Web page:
Temazepam Addiction Treatment

Published by John Gillen | Last updated: 21st October 2022 | All Sources


Clinically Reviewed by Dr Alexander Lapa (Psychiatrist)

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All information on this page has been reviewed and verified by a certified addiction professional.
Last Reviewed: 21st October 2022

Temazepam is a prescription drug which belongs to the benzodiazepine family.

It is used to treat short-term insomnia and depression for those struggling with falling asleep. Like other types of benzodiazepine drugs, Temazepam works by slowing down the central nervous system. It does this by stimulating the brain to increase the production of gamma-aminobutyric acid (GABA) which in turn helps the user feel relaxed.

Those who have developed a chronic use and addiction will find that they snort Temazepam, or inject it, to enter a euphoric state.

Those using Temazepam for two months or longer will find that their body will build up a tolerance to the drug and will need to consume far higher quantities of the drug to reach their desired effects.

It’s a sad and regrettable fact that Temazepam overdoses are common in the United Kingdom. Its history is no joyous fact either, Temazepam caused huge harm in the 80’s [2] and 35 years later legislative changes to prescription writing requirements for Temazepam was passed. [3]

Overdoses are often caused when Temazepam is mixed with other drugs such as opioids and alcohol. This was the cause of the death of Australian Hollywood actor Heath Ledger in 2008.

If you are a Temazepam user and are concerned you’re developing, or have already developed a Temazepam addiction, contact our friendly team today so we can help.

Our free 24-hour helpline is manned by people who will be able to advise you honestly about your Temazepam use.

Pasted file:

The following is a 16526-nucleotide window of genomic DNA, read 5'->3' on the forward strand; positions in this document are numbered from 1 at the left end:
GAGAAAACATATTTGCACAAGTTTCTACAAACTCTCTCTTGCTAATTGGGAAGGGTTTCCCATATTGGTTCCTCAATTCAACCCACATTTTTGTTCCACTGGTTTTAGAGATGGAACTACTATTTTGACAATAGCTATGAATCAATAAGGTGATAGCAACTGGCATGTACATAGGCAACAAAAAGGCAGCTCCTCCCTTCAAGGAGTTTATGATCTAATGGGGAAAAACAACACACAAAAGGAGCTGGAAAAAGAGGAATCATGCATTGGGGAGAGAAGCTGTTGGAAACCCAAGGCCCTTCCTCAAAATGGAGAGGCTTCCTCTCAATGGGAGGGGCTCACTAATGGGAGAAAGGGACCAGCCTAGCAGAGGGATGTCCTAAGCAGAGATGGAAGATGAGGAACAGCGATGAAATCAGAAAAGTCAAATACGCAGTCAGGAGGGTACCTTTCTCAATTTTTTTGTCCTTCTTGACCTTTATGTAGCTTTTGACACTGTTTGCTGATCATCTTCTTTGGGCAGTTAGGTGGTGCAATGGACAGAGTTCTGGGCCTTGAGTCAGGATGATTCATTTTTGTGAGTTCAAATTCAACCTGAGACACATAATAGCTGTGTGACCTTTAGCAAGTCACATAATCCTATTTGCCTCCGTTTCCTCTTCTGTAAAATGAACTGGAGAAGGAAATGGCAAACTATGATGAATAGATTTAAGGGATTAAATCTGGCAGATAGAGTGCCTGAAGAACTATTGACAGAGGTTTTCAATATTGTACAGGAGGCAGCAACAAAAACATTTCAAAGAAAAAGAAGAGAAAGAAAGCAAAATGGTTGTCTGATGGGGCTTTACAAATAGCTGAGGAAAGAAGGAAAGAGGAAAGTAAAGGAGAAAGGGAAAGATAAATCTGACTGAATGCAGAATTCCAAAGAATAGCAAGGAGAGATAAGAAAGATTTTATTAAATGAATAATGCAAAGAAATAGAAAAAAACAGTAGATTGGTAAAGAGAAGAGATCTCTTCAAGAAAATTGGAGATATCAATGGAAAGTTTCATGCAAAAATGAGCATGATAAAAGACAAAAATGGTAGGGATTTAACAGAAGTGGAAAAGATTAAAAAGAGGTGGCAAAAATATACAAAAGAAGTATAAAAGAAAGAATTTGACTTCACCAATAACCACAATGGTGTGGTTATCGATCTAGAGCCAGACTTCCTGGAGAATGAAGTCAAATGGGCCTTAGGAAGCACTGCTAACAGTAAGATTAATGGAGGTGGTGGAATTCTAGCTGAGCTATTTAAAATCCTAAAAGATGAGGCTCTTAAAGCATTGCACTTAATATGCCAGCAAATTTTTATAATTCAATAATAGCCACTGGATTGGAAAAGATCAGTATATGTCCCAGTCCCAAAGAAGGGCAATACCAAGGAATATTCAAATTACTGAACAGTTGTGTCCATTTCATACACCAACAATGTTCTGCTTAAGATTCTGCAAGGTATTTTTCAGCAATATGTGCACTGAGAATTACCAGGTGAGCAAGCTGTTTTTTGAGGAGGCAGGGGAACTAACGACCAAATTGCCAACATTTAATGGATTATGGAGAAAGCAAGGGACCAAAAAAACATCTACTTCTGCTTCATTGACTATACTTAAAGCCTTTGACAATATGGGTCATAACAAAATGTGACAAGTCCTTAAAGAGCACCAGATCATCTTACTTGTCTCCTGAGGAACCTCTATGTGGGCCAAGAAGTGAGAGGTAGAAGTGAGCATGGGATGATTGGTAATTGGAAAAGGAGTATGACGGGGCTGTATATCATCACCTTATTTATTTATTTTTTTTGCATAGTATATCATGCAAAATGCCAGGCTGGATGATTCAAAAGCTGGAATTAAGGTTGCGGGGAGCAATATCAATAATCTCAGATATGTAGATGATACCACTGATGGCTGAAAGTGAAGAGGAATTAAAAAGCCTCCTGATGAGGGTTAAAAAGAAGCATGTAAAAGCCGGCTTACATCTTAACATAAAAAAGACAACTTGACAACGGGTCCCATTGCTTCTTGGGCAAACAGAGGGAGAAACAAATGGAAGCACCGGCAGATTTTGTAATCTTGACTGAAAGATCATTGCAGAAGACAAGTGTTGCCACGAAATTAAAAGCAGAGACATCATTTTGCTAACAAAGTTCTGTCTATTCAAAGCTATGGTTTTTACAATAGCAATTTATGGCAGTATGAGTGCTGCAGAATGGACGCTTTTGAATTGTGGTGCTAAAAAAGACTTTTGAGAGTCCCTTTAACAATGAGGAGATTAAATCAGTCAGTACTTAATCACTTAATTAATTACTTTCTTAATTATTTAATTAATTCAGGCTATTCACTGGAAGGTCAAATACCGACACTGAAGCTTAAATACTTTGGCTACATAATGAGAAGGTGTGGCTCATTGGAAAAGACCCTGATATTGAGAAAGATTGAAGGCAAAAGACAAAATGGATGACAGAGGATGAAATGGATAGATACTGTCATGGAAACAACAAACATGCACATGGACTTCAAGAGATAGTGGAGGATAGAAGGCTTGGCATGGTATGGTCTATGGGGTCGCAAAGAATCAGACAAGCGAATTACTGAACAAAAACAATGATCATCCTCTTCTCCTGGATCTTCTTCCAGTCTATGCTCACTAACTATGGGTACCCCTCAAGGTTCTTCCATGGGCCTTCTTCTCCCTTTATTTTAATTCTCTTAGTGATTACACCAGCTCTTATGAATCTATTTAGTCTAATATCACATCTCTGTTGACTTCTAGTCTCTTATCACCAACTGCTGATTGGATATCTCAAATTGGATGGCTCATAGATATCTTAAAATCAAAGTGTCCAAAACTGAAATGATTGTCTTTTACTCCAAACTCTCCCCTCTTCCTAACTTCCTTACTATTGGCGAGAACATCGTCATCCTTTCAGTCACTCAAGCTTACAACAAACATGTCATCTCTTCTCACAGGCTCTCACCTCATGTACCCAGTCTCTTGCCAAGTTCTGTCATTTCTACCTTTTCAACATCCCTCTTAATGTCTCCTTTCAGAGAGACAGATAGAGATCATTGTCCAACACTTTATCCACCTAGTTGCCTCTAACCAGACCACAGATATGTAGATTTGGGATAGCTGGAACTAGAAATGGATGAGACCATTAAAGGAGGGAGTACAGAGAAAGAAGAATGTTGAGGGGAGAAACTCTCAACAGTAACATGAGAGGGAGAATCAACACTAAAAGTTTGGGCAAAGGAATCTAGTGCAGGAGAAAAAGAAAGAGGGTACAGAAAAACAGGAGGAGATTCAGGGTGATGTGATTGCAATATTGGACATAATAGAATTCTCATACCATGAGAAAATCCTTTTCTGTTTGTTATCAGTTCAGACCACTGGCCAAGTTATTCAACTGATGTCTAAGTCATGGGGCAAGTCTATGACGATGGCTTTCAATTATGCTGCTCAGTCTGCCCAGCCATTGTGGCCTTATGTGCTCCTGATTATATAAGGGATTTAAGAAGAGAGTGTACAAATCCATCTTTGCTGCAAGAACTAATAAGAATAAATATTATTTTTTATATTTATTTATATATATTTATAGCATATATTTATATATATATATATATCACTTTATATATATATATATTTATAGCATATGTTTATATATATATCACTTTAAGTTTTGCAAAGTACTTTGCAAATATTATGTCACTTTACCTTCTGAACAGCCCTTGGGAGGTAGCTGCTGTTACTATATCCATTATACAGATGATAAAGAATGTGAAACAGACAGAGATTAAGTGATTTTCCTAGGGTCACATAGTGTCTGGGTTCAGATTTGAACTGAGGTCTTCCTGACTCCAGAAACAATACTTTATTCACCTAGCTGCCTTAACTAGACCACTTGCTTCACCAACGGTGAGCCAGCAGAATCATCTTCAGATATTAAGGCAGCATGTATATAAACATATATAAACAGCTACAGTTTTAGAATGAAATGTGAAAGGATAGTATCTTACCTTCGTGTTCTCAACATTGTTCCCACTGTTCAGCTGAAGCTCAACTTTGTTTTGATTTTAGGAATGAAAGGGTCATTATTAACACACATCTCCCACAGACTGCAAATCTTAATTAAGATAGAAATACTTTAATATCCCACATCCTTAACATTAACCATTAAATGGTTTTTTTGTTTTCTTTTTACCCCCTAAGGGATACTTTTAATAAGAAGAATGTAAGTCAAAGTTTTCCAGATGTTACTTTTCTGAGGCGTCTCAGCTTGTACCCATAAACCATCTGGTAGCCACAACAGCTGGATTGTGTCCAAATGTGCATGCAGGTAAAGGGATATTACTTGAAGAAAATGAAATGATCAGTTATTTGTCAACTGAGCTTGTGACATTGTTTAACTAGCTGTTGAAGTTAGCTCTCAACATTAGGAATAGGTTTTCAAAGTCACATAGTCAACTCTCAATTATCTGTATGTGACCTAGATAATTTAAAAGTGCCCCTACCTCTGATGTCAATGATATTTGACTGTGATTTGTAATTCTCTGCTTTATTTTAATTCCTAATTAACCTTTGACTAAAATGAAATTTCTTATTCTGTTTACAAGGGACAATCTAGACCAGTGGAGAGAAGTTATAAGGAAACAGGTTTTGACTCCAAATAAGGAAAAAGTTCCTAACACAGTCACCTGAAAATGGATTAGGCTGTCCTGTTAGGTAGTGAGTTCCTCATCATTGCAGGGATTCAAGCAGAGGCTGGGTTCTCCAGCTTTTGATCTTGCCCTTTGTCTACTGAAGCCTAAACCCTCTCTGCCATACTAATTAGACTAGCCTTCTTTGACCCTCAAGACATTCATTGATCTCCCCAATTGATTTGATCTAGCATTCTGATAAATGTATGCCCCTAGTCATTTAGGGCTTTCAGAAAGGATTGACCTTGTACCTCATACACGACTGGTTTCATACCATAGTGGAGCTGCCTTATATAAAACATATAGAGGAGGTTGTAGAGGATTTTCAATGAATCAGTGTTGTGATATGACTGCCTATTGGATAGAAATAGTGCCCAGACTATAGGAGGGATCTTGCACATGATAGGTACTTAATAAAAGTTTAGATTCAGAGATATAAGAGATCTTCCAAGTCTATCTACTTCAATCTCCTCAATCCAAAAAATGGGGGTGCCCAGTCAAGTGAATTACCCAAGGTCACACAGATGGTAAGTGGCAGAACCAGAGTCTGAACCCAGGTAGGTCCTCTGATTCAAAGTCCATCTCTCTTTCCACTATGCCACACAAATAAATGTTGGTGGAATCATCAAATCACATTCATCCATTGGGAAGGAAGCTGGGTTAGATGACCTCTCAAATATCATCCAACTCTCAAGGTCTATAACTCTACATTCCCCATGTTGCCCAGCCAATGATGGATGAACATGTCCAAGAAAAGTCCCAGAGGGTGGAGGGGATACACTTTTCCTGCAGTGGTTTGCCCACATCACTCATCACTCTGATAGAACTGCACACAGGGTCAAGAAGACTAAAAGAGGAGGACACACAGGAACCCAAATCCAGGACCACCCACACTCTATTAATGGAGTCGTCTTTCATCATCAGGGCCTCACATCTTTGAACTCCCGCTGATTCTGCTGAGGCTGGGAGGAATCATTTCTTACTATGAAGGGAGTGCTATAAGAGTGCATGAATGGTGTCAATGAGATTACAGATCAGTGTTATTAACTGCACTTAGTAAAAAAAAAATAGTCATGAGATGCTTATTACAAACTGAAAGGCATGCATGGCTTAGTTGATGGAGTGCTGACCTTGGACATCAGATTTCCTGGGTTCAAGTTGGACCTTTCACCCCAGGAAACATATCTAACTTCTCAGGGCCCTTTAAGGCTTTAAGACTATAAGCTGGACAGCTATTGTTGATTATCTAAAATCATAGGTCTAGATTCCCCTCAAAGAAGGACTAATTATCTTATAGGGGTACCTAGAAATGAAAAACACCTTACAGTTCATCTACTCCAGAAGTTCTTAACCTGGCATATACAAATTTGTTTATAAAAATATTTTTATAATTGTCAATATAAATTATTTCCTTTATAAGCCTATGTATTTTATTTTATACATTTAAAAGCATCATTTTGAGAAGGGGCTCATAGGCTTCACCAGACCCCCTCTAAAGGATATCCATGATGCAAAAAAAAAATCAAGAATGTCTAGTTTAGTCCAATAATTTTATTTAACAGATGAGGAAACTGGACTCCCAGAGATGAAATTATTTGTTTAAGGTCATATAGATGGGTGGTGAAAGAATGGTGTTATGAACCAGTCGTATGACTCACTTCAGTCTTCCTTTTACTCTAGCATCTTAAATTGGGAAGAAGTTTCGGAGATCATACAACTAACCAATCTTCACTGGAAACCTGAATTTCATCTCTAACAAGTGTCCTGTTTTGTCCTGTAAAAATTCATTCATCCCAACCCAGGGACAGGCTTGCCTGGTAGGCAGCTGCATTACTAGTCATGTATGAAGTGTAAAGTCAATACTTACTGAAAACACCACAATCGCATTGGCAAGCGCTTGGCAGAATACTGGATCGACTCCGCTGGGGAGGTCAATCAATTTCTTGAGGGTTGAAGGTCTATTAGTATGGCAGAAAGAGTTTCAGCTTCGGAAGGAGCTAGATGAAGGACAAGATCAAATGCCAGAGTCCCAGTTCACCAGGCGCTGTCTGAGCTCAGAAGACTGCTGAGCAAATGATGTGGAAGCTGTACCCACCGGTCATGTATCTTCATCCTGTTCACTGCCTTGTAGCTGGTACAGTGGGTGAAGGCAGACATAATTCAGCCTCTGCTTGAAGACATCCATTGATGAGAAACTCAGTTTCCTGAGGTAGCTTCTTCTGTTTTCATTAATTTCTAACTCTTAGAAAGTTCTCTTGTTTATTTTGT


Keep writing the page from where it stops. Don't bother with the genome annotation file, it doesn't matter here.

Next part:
Temazepam Side Effects

Like other benzodiazepine drugs, Temazepam causes a number of unpleasant side effects. These side effects include:

  • Rash
  • Nausea and vomiting
  • Intense sweating
  • Severe allergic reactions
  • Memory loss
  • Diarrhoea
  • Tremors
  • Breathing difficulties, which can lead to coma and death

Temazepam can cause hangover-like symptoms which may cause the user to feel sleepier. It is important to note that people who suffer from depression, other mental health problems, and lung disease are at a higher risk when taking Temazepam.[1]


The Benefits of a Residential Rehab

Temazepam rehab will require your maximum effort and being in our care 24 hours a day will help you be free of the distractions that life can bring. There are various benefits to residential rehab including:

  • No Access to Drug and Alcohol
  • 24/7 Supervision and Support
  • Healthy diet
  • The ability to completely focus
  • Therapies which take place in the facility

Breaking a Temazepam addiction will not be easy alone which is why we implore you to reach out and tackle the issue head-on. Cassiobury Court offers a 28-day rehabilitation that we are proud of.

Whilst four weeks might seem like a long time to be away from your normal life, it will be time well spent in safe surroundings as you come face to face with your dependency which Cassiobury Court can help you to overcome.


Temazepam Rehab: A Step-by-Step Guide

The first part of your treatment will be a medically assisted drug detox. This will allow us to flush the toxins from your body that will have built up as a result of a sustained Temazepam abuse. This will be a difficult time for your treatment as your body will react to losing access, and Temazepam withdrawal is a painful experience.

As such, Cassiobury Court will offer you a tapered detox programme in order to alleviate any discomfort caused by withdrawal symptoms. This involves Temazepam dosage being gradually reduced throughout the course of detox. We may also offer prescription drugs, such as chlordiazepoxide or diazepam to help with withdrawal symptoms.

A detox from Temazepam will result in physical symptoms, such as tremors, seizures, confusion, convulsion and slurred speech. There are many similarities between Temazepam and alcohol withdrawal symptoms.